The Emancipation Proclamation was not a self-fulfilling document. It was an important war measure, but only the first of many steps on the road towards freedom for over four million slaves. More work still needed to be done to secure its promise of freedom. Along with winning the war, a constitutional solution to the problem of slavery was needed; that solution was eventually found in the 13th Amendment. By 1865, slavery was abolished throughout the country, and the union was not only restored, but rebuilt with a “new birth of freedom.”
In October of 1862, in reaction to the Emancipation Proclamation, Frederick Douglass proclaimed, “We shout for joy that we live to record this righteous decree.” Despite having some reservations about the proclamation’s effectiveness, Douglass knew that history had been forever changed. Emancipation meant, in the words of newspaper editor Horace Greeley, “the beginning of the end of the rebellion; the beginning of the new life for the nation.”
When Lincoln first decided to issue the Emancipation Proclamation in July of 1862, he knew that in order for its promise of freedom to become a reality, it would require bloodshed and sacrifice on the battlefields of the Civil War. That is what occurred at Antietam on September 17, 1862, giving Lincoln the opportunity to issue his proclamation on September 22, 151 years ago today. The Battle of Antietam and its relation to the Emancipation Proclamation is a stirring reminder that throughout history, paper alone cannot secure freedom; only the blood, sweat, and sacrifice of soldiers can make freedom a reality.
Sunday, September 8, 2013
Antietam National Battlefield
During the extensive planning for the 150th anniversary of the Battle of Antietam, we tried to come up with several different events to make the commemoration meaningful. At some point, I got the idea that it would be a nice thing if we could have a ceremony and read the names of those killed or mortally wounded in the battle. Park management thought that it would be a good idea, especially when I mentioned that we could make it an interactive event by having visitors participate in the reading. I was put in charge of the project, and among the many, many other things that we were working on at the time (and believe me, there were many!) I started to put together a list.
Originally I just had the names from the rosters of identified Union burials in Antietam National Cemetery, and then I added the rosters of identified Confederate burials from Washington Confederate Cemetery in Hagerstown, Mt. Olivet Cemetery in Frederick, and Elmwood Cemetery in Shepherdstown, WV. This led to the quick realization that only a certain amount of soldiers killed in the battle were buried in the area. In addition to the many buried as unknowns, there would have been some taken home, some buried near hospitals, in private and church cemeteries, and many other situations that would cause this list to be far from complete.
I drafted a short notice to be posted on our park website and Facebook site asking for help from the public, hoping that if folks had knowledge and (hopefully) documentation on soldiers that were killed or mortally wounded in the battle but for whatever reasonwere not buried here we could also add those names to the list. I received responses from all over the country – from Wisconsin, Louisiana, New York, Texas, South Carolina, Alabama, Indiana, Maine - literally dozens of people emailed me with information, greatly enhancing our list.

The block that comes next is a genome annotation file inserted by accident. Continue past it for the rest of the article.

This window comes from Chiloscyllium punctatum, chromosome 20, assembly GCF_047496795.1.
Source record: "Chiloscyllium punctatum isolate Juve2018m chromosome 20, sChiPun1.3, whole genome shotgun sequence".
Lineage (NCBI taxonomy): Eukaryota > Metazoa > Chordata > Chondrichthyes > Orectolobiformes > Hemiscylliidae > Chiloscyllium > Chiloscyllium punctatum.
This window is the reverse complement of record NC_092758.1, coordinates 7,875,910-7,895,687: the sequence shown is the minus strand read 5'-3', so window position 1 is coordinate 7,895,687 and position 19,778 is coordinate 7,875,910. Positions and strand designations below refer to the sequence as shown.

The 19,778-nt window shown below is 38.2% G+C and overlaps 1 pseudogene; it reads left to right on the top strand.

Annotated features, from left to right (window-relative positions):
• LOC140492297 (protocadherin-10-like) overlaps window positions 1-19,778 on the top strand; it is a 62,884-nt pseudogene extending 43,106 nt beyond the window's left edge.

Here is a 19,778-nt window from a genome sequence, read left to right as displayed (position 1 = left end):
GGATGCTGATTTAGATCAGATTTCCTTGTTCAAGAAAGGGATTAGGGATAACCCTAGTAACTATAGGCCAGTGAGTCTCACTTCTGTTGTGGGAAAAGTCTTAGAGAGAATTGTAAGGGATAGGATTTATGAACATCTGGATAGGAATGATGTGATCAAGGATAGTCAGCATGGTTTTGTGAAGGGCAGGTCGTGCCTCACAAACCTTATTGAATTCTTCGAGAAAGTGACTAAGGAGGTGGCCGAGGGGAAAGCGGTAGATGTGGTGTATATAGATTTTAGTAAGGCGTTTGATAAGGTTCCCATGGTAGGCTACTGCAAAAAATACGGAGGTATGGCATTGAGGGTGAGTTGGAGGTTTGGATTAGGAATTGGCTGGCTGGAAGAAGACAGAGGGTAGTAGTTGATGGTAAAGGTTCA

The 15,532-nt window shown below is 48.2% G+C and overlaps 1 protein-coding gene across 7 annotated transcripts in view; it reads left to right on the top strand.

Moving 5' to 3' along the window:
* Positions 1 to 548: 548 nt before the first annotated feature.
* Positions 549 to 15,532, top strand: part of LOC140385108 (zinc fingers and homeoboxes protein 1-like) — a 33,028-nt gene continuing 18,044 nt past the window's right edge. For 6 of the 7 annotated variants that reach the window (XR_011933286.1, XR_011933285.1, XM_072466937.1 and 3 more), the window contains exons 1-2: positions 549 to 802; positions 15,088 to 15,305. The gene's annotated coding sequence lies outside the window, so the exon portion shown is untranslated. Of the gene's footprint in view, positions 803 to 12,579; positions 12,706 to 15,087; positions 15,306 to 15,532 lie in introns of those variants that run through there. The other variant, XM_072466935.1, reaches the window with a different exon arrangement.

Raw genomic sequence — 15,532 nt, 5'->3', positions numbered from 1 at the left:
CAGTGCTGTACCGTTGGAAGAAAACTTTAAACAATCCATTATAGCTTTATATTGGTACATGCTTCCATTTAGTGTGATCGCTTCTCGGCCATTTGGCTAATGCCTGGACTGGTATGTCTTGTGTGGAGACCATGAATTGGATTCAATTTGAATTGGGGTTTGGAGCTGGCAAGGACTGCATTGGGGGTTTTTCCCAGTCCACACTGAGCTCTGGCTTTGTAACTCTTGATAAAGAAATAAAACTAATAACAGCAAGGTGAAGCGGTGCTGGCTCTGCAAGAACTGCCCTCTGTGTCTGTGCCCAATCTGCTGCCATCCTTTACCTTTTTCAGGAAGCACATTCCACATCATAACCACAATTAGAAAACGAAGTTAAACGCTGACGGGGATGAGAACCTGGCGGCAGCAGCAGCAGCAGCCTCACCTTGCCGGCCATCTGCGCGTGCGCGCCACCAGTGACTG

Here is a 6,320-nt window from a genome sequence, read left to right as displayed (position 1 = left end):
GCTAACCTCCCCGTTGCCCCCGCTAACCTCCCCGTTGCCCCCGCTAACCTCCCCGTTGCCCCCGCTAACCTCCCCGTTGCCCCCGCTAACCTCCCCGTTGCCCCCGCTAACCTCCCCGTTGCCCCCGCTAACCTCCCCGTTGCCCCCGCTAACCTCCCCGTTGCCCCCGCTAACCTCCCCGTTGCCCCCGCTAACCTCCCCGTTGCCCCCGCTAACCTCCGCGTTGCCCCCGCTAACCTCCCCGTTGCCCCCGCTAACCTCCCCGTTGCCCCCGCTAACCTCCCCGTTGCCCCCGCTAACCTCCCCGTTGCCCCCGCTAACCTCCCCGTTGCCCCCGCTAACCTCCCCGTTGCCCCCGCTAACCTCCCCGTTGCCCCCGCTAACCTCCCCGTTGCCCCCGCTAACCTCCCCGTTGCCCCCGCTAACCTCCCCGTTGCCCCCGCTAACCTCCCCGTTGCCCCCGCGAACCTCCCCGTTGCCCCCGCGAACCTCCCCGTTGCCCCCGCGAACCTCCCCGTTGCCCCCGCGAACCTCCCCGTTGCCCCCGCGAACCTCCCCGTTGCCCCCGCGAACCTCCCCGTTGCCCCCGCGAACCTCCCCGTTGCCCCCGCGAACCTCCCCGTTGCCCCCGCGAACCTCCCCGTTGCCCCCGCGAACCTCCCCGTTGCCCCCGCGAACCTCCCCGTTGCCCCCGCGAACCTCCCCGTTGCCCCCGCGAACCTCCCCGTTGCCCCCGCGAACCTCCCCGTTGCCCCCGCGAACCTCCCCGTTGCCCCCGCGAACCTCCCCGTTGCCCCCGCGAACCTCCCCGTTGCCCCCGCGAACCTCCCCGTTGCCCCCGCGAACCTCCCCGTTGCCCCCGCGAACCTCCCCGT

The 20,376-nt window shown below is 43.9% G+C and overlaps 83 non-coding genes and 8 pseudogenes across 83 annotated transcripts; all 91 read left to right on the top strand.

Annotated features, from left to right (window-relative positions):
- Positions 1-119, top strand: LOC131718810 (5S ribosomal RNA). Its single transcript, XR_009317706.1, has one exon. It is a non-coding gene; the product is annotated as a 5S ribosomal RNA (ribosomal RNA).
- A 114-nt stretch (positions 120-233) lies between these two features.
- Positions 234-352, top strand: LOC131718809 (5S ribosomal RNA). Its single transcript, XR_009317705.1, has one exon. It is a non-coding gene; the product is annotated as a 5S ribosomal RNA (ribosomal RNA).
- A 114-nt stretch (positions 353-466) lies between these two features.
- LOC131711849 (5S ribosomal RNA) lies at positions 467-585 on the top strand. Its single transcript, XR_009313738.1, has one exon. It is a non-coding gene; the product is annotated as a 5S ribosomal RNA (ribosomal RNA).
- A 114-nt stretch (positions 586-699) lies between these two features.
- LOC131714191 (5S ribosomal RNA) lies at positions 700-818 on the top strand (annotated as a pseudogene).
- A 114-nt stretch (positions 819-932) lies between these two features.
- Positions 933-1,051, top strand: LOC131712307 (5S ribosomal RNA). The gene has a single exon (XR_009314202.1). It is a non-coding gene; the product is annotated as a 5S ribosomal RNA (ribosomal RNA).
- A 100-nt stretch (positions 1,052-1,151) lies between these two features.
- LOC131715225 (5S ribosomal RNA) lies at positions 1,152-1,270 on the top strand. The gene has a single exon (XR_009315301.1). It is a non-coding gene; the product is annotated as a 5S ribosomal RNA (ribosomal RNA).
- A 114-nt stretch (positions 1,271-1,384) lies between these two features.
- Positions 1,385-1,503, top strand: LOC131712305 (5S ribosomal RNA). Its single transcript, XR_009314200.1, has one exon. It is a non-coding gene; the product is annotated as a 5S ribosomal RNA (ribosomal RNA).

Thankfully, my notice also caught the eye of Brian Downey, founder of Antietam on the Web. (aotw.org) Turns out he was also working on a comprehensive database of soldiers killed at Antietam, and he graciously offered to let me use his research for our list. This was a remarkable gesture, and helped considerably, for now all I had to do is compare his list with mine and add them together to make the master list for the event. He even continually sent me updates as he found more information, and has the ongoing list posted on the blog section of his website if you want to take a look.
As time passed and the anniversary drew closer, I started to get concerned since several visitors were very excited to participate in the reading and contacted me wanting to be guaranteed the opportunity to read their ancestor’s name. I still wasn’t quite sure how to carry out the public participation part; we could just have a master list and have folks go up and read, but what if someone didn’t want to stop (very likely) what then – would I have to continually stand there to awkwardly move them along? Or what if everyone that showed up wanted to read only names from Massachusetts for example, and I would have big problems about who got to read what. Thankfully, at some point I thought of separating the list into small sheets of ten to twelve names and just giving each person a sheet to read. That way it kept things moving, everyone got an opportunity, and you could still read as many times as you wanted.
People still kept calling, nervous about what time they should arrive to get their place in line, just exactly how was this going to work, rightly skeptical when I just told them to show up, we’ll make it work. Truth is, I didn’t know if it was going to work, I had no idea how long it would take, how visitors would react to the process, how smooth it would go, etc. etc. In the planning process for the entire 150th event it was necessary to come up with a schedule, and my reading needed to fit that schedule. When should it start? How long will it take? I simply estimated by guessing at the speed of how many names would likely be read per minute, then per hour (by simply saying some out loud and timing it) and came up with approximately 4 hours to get through the total of over 3400 names. The program was scheduled for 3 p.m., with hopes that it would be wrapping up near 7 p.m. By that time everything else for the day would be over, and it would be just starting to get dark. In addition, we planned a short closing ceremony for 7 p.m. to wrap up the anniversary.